Dinu Patriciu Eurasia Center Senior Fellow David A. Merkel writes for The Diplomat on the democratic regression in Thailand and its impact on the Obama administration’s Asia pivot:
Things are going in reverse in Thailand, one of the longest standing and most important U.S. allies in Asia. This nation of sixty-six million has been a major non-NATO ally since 1961. However, the military junta has now impeached a democratically elected prime minister, Yingluck Shinawatra, on corruption charges in an attempt to justify its power grab in the May 2014 coup, thus preventing this popular prime minister and sister of former Prime Minister Thaksin Shinawatra, himself removed in a military coup while he was in the U.S. in 2006, from shaping the future of this vital Southeast Asian nation.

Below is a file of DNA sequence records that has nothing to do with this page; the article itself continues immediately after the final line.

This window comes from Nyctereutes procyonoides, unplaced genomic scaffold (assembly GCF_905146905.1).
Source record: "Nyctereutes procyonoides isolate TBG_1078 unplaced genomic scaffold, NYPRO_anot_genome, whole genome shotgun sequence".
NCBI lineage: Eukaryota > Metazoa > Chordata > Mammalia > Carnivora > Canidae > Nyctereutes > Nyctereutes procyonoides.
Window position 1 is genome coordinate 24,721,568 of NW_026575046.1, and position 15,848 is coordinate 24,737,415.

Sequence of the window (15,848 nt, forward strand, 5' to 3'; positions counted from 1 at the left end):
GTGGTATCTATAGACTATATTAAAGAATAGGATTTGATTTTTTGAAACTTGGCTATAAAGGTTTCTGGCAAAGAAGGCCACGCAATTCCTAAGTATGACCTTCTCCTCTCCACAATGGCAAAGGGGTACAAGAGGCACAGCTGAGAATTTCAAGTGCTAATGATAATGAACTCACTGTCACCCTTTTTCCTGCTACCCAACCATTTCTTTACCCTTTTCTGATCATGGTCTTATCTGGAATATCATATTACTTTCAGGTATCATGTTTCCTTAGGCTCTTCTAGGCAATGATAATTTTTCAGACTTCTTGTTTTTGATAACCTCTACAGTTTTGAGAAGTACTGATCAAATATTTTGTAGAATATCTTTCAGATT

Under a state of emergency that is still in effect, the parliament, stacked by the military junta after the elected body was dissolved, has impeached the prime minister so as to criminalize what would be seen by most observers as a misguided populist policy. This is akin to impeaching a U.S. president over an ethanol subsidy, pork barrel spending, or a dairy program, all to justify the removal of a democratically elected government. The junta and it’s rubber stamp parliament also moved on Yingluck, the first female prime minister in Thailand’s history, to prevent her and the Phou Thai Party from engaging in domestic political life, as according to current Thai law, impeachment carries with it a ban from politics. But the junta is attempting to impeach the prime minister for a policy it continued once in power.